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Solid Brass Brunton Pocket Transit Compass w/ Rosewood Box 4"

Overall Dims: 4" L x 4" W x 1" H

MSRP: $49.99

Your Price: $19.99


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Total Price: $19.99

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SKU: CO-0574

Solid Brass Brunton Pocket Transit Compass w/ Rosewood Box 4"

The Hampton Nautical Solid Brass Brunton Compass easily folds to fit in your pocket. The Brass Brunton nautical compass is 4-inches in diameter. This solid brass compass is small but heavy for its size. It is a functional compass and has a lid with a mirror inside. On the back of the solid brass Brunton compass is a Natural Sine index.

This solid brass compass comes with a solid rosewood box with the Hampton Nautical anchor with rope logo embedded into the top. The box is a smooth and polished finish wood with a blue felt on the inside to protect the compass.

  • Polished brass housing for compass
  • Dual bubble level design in transit
  • Solid rosewood box lined with felt to store compass
  • Hinged lid closes to protect compass
  • Custom engraving/photo etching available; logos, pictures, and slogans can easily be put on any item. Typical custom order minimum is 100+ pieces. Minimum lead time to produce and engrave is 4+ weeks.
WARNING WARNING: This product can expose you to chemicals including Formaldehyde, and Styrene, which are known to the State of California to cause cancer, and Chromium and Toluene, which are known to the State of California to cause birth defects or other reproductive harm. For more information go to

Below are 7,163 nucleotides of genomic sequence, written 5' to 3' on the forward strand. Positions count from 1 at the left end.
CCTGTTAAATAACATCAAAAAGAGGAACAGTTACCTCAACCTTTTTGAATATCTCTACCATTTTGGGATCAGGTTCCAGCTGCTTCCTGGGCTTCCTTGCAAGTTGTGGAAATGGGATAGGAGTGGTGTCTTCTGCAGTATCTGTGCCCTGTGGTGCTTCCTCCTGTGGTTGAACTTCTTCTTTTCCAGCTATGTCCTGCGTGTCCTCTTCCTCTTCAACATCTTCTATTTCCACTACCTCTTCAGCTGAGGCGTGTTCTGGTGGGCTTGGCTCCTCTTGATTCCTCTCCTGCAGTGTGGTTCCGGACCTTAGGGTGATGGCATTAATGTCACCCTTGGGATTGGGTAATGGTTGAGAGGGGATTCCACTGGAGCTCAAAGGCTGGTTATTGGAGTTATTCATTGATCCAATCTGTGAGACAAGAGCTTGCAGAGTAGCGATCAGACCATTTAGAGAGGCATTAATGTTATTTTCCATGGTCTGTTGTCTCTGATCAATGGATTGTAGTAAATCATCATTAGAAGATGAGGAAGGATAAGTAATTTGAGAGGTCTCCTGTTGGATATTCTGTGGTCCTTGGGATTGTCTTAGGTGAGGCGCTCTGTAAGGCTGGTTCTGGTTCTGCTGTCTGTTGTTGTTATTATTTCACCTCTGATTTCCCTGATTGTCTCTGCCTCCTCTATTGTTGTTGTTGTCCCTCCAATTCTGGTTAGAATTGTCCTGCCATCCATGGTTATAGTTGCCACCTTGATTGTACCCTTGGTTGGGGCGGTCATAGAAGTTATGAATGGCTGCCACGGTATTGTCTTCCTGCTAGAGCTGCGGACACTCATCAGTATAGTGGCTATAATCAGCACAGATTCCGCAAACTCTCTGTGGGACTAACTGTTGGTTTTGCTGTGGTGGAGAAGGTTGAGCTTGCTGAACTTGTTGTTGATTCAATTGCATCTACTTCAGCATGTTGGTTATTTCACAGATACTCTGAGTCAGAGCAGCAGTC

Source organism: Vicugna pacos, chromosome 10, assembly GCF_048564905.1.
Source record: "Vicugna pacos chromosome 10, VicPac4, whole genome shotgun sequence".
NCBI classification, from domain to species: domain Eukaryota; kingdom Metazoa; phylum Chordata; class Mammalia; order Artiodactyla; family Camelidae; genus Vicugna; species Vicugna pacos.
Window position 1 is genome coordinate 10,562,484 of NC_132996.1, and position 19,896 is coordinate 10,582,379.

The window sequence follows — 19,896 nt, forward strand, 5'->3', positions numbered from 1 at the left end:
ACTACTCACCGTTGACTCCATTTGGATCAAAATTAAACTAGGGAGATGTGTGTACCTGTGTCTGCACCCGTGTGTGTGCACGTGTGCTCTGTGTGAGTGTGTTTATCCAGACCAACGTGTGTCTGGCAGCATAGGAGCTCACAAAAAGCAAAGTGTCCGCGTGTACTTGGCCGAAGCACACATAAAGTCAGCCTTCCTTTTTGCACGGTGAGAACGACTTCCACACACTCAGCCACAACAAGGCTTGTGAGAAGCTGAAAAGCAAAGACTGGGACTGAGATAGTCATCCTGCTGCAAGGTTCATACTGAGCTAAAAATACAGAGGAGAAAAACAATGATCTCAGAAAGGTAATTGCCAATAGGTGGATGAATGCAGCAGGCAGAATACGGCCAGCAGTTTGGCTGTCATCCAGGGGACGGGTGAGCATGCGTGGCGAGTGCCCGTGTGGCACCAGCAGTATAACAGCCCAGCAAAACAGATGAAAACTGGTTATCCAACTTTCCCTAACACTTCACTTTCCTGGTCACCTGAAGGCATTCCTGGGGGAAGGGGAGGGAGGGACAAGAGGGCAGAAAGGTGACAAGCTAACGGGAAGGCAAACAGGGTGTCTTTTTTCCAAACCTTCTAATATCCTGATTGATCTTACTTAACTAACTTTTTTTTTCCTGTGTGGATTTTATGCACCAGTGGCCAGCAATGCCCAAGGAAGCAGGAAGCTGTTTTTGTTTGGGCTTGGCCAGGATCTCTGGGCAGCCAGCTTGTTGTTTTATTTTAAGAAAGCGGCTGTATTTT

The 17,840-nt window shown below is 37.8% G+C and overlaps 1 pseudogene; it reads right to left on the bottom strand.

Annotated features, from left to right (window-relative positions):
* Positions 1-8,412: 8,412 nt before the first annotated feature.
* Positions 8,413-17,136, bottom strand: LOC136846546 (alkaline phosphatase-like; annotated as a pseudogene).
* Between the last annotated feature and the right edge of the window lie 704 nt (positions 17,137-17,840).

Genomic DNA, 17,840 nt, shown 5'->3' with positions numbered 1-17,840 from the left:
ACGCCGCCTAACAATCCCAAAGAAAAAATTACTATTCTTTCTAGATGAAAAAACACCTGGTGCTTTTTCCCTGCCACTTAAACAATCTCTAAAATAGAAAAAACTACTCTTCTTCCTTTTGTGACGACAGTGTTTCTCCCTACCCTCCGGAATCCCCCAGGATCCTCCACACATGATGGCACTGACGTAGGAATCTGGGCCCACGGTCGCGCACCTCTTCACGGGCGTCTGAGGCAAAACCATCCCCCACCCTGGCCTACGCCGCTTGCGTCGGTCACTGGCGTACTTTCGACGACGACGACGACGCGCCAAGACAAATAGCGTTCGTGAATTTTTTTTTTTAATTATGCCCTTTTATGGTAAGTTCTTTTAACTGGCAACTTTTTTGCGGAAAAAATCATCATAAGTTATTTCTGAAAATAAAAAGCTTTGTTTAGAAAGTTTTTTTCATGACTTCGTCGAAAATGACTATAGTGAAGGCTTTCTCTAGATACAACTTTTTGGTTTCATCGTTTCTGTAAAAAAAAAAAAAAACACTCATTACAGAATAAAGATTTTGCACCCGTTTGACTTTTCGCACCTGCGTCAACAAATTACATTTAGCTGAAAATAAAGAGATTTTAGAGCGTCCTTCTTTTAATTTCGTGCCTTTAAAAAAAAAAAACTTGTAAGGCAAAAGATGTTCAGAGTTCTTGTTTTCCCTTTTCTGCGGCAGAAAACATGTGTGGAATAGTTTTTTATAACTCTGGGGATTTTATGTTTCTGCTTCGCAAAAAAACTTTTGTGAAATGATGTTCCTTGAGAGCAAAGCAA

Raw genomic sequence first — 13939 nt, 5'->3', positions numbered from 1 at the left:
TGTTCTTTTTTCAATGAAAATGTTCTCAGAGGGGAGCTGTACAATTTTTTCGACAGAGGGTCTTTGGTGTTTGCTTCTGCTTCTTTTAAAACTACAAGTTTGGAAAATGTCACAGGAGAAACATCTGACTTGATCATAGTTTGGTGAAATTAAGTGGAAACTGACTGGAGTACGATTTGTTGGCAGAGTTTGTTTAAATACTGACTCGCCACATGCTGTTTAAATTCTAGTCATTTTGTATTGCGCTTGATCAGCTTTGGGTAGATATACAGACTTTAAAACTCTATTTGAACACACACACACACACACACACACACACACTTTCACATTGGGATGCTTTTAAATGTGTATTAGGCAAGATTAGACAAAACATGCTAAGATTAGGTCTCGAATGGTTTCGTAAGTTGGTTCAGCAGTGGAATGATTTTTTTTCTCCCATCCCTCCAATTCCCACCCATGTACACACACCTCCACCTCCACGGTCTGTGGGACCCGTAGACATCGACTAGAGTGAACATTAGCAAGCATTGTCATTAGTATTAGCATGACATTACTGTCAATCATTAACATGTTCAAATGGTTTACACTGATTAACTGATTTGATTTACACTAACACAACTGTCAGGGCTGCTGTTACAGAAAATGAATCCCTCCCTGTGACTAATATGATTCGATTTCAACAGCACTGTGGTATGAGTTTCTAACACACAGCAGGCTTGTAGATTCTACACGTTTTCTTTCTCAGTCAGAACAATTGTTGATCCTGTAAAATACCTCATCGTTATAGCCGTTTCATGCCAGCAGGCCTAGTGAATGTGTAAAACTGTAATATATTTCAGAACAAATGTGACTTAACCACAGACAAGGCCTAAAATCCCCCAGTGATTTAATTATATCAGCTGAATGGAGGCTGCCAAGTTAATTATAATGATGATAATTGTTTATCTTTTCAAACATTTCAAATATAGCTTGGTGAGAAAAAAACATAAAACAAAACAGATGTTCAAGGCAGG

Additional Information

While it is unknown how the mariners compass came to be in Europe, it is thought that it may have travelled from China, via Arabic traders, to the civilizations of the west. Lending credibility to this theory there are two descriptions of the transition of the nautical compass from East to West. The first, in The Book of the Merchantsí Treasure, written by Baylak al-Kibjaki in 1282, Cairo, describes a hand compass that had been seen 40 years prior aboard a sailing vessel. The second indicates that a Venetian by the name of Marcus Paulus travelled to China and returned to Europe with the mariners compass in 1260. However, there is elsewhere mention of a compass-like device used to navigate the English Channel in 1187, a description of a compass by Petrus Peregrinus de Marincourt from 1269, and the crediting of Flavio Gioia with inventing it in 1302. Whichever may be the case, by the beginning of the 13th century there is indisputable evidence that the mariners compass was known throughout the European world.